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Apartment finder doesn’t help, but she can’t get refund



Updated: February 19, 2012 2:07AM

Dear Fixer: I responded to an ad on Craigslist for a two-bedroom apartment with hardwood floors. When I called the number, I got a company called Kelly Enterprises. The woman explained that I would pay an agency fee of $99.95 and her reps would find me a place in 14 days. This was on Oct. 14.

I gave her the money in cash and signed a contract. The contract stated that if the company could not find a place for me in 14 days, I would get my refund. It stated that when requesting a refund, it must be submitted in writing 24 hours before the expiration date. Nowhere did it state that you could not fax or e-mail your written request.

I asked when would I receive the listings of properties, and Danette Kelly said, “Oh, we will start e-mailing you the listings tonight.” That did not happen. I got one e-mail on Oct. 16. One property was an old listing I had researched weeks before. I thought that was odd and was having second thoughts. The other properties were not of my interest. I got another e-mail with places that I was not interested in.

At this point, I saw no use in the services, but due to the contract, I had to wait until within 24 hours of the expiration date or else I would not get my refund, because it would be considered a cancellation. I received no other assistance.

I called on Oct. 27 because I had questions about the refund and was told by Danette that another woman, Jae, would need to assist me. Danette sounded irritated. I asked when Jae would be available and was told that she would be in the office at 10 a.m. I was given a number to reach her. I called at 10 a.m. and the voice mailbox was full. I called the office and spoke with Danette again. A few hours later, Jae called and I explained that I was trying to give her my written request for my refund. She told me she couldn’t meet with me that day. I asked what I should do and she said, “You can do same-day delivery at the post office; that’s about $2.”

I went to two post offices and was looked at like I had a third eye on my forehead. They said that did not exist.

I went to their office Oct. 28 and handed Danette Kelly my request for a refund. She said Jae would get the letter Nov. 1, and that it takes two weeks to process. I waited a few weeks and was told my request was denied because it was received on the 28th, the contract expiration date.

I want my $99.95 back! Stevie Wonder could have done a better job finding me a place than this company.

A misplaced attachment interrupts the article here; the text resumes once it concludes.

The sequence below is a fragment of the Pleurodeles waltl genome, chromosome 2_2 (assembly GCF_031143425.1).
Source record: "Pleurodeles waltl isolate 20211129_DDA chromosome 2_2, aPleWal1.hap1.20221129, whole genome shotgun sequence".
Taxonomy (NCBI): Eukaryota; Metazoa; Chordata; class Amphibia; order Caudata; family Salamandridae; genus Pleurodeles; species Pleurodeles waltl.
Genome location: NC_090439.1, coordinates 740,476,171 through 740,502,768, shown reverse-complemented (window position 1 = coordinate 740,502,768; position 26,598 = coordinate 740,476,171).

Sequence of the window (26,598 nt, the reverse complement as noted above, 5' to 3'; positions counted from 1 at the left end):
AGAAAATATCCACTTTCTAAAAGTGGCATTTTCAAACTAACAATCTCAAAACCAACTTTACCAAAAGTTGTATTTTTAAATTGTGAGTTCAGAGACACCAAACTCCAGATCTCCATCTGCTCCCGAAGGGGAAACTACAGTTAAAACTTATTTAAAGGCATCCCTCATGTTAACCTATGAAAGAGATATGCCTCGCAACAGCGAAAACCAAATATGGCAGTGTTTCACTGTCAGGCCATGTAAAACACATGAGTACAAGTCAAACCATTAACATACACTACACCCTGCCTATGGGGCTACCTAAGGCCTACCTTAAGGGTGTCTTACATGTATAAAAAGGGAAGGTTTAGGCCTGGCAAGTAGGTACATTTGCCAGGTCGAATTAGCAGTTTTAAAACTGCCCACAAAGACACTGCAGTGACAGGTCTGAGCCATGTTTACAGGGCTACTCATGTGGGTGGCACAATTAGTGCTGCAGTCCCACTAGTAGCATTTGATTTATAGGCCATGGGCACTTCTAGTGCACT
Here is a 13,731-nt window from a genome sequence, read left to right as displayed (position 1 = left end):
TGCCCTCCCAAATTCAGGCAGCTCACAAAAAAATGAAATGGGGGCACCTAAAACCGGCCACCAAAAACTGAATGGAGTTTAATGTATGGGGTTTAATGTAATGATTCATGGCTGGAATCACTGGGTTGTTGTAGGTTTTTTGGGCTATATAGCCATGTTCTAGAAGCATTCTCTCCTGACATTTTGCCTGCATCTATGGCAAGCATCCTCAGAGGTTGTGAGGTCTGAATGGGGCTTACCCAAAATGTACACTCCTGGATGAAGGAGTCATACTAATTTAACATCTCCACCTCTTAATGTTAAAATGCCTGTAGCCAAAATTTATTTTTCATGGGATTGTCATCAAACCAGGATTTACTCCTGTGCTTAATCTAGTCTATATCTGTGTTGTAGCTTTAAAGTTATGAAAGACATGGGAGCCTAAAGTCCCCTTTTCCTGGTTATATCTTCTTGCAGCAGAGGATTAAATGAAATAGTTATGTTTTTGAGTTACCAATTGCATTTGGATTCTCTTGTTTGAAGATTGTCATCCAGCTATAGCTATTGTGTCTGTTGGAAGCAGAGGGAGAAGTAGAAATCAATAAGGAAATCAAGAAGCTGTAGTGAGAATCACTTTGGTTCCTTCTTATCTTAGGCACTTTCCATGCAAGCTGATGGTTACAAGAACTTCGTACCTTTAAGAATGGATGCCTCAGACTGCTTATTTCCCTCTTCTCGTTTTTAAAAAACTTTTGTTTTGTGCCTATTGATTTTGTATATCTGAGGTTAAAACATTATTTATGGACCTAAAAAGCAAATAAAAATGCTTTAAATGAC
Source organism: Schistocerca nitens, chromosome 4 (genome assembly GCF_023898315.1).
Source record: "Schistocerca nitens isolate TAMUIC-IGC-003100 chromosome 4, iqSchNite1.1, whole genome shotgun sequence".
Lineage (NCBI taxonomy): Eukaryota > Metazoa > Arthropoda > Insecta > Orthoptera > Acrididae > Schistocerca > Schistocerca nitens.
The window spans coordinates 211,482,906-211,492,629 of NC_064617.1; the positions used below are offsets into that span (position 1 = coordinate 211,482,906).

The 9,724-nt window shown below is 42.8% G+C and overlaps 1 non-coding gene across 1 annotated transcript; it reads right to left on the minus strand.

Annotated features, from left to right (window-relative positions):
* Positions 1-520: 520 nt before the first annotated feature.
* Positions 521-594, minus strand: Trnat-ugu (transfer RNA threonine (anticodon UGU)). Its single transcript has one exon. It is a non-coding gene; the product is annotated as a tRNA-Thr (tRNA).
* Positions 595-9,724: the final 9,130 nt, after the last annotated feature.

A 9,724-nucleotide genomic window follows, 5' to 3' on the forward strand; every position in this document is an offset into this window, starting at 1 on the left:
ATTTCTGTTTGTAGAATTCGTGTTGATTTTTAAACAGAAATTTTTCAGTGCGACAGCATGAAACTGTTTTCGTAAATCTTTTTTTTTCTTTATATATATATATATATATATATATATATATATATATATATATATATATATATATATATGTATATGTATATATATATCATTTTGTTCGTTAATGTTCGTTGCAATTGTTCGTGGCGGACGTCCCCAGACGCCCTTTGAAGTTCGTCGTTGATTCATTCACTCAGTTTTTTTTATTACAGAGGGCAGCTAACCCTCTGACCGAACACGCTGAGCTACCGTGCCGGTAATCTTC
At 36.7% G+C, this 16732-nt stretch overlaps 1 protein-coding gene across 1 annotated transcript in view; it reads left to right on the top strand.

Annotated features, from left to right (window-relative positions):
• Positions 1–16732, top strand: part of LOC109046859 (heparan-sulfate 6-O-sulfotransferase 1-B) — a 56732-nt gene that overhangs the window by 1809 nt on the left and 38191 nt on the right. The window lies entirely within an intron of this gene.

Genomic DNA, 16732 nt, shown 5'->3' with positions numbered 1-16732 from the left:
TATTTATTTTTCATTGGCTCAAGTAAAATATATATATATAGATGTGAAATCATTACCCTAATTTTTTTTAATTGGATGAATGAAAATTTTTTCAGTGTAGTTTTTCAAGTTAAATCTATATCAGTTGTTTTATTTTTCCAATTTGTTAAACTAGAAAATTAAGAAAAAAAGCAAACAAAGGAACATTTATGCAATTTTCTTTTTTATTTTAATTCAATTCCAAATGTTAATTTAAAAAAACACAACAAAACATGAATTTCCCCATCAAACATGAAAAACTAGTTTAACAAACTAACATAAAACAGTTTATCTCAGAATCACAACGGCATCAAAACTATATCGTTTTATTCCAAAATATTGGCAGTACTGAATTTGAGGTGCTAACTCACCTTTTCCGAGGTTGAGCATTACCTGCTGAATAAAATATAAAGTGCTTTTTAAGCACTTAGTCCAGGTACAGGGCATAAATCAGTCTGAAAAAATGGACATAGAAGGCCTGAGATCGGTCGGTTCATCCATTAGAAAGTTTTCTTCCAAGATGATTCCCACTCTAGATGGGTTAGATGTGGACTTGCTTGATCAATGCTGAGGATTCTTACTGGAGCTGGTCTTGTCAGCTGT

Ketty Charles, Chicago

Dear Ketty: We don’t know about Stevie Wonder, but once you started shouting from the rooftops about this, your full refund was signed, sealed and delivered . . . at long last.

You wrote to The Fixer, filed a complaint with the Better Business Bureau and told your story on an online complaint forum. Team Fixer got on it right away and e-mailed Danette Kelly, the business’ chief executive, asking for a response. Soon after, you heard from Danette Kelly, who first offered half a refund and then apparently reconsidered and agreed to refund the full $99.95. (Danette never did get back to us with the reason behind your runaround.)

Your experience shows that sometimes the squeaky wheel doesn’t get the two-bedroom apartment . . . but can get its money back.

Score one for the feds

The Fixer hates hearing about already-overburdened homeowners sending their last penny to a fake “mortgage rescue” outfit who promised they’d help save their home. So we were happy to hear about last week’s Federal Trade Commission settlement in which five defendants involved with U.S. Homeowners Relief will have to pay judgments totaling $6 million and be banned for life from the debt relief industry.

The FTC said U.S. Homeowners Relief charged homeowners up to $4,250 apiece to supposedly reduce their mortgage payments, interest rates and loan amounts. But consumers complained that after they paid, they got nothing.

Litigation continues. For more on this case and tips for consumers to avoid mortgage scams, check out

Contributing: Mike Nolan.

Getting the runaround over a consumer problem? Tell it to The Fixer at, where you’ll find a simple form to fill out.

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